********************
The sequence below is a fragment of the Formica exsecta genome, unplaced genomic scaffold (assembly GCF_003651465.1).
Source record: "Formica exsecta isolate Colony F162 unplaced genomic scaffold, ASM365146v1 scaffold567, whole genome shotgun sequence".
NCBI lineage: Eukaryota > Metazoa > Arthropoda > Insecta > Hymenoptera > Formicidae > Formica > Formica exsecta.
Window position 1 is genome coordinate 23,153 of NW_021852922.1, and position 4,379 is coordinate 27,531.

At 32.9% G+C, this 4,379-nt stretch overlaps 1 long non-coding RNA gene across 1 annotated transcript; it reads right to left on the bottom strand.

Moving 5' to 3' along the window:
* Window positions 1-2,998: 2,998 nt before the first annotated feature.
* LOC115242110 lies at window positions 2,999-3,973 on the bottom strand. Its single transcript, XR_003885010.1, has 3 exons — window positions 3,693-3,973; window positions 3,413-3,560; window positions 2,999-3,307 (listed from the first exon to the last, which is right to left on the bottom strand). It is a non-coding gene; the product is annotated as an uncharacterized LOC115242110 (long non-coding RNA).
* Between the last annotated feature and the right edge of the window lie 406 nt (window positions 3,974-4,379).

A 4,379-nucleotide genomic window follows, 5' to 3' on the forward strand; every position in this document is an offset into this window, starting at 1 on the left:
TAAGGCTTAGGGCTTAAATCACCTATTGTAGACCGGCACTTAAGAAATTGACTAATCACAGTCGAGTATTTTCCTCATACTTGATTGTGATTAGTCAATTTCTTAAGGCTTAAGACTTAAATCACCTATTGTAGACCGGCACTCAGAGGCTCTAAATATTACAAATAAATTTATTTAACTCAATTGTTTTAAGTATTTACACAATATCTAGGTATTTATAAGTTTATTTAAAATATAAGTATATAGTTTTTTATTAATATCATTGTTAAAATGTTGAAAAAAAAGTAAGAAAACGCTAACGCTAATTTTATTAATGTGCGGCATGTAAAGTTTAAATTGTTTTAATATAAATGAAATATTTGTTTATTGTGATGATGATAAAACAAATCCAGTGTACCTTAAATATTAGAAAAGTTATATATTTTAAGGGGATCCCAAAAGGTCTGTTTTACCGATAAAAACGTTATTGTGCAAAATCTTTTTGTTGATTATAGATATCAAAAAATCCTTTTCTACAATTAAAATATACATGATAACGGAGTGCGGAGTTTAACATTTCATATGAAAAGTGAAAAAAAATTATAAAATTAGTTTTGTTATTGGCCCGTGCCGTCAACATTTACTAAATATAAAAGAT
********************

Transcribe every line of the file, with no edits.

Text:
The sequence below is a fragment of the Formica exsecta genome, unplaced genomic scaffold (assembly GCF_003651465.1).
Source record: "Formica exsecta isolate Colony F162 unplaced genomic scaffold, ASM365146v1 scaffold567, whole genome shotgun sequence".
NCBI lineage: Eukaryota > Metazoa > Arthropoda > Insecta > Hymenoptera > Formicidae > Formica > Formica exsecta.
Window position 1 is genome coordinate 23,153 of NW_021852922.1, and position 4,379 is coordinate 27,531.

At 32.9% G+C, this 4,379-nt stretch overlaps 1 long non-coding RNA gene across 1 annotated transcript; it reads right to left on the bottom strand.

Moving 5' to 3' along the window:
* Window positions 1-2,998: 2,998 nt before the first annotated feature.
* LOC115242110 lies at window positions 2,999-3,973 on the bottom strand. Its single transcript, XR_003885010.1, has 3 exons — window positions 3,693-3,973; window positions 3,413-3,560; window positions 2,999-3,307 (listed from the first exon to the last, which is right to left on the bottom strand). It is a non-coding gene; the product is annotated as an uncharacterized LOC115242110 (long non-coding RNA).
* Between the last annotated feature and the right edge of the window lie 406 nt (window positions 3,974-4,379).

A 4,379-nucleotide genomic window follows, 5' to 3' on the forward strand; every position in this document is an offset into this window, starting at 1 on the left:
TAAGGCTTAGGGCTTAAATCACCTATTGTAGACCGGCACTTAAGAAATTGACTAATCACAGTCGAGTATTTTCCTCATACTTGATTGTGATTAGTCAATTTCTTAAGGCTTAAGACTTAAATCACCTATTGTAGACCGGCACTCAGAGGCTCTAAATATTACAAATAAATTTATTTAACTCAATTGTTTTAAGTATTTACACAATATCTAGGTATTTATAAGTTTATTTAAAATATAAGTATATAGTTTTTTATTAATATCATTGTTAAAATGTTGAAAAAAAAGTAAGAAAACGCTAACGCTAATTTTATTAATGTGCGGCATGTAAAGTTTAAATTGTTTTAATATAAATGAAATATTTGTTTATTGTGATGATGATAAAACAAATCCAGTGTACCTTAAATATTAGAAAAGTTATATATTTTAAGGGGATCCCAAAAGGTCTGTTTTACCGATAAAAACGTTATTGTGCAAAATCTTTTTGTTGATTATAGATATCAAAAAATCCTTTTCTACAATTAAAATATACATGATAACGGAGTGCGGAGTTTAACATTTCATATGAAAAGTGAAAAAAAATTATAAAATTAGTTTTGTTATTGGCCCGTGCCGTCAACATTTACTAAATATAAAAGAT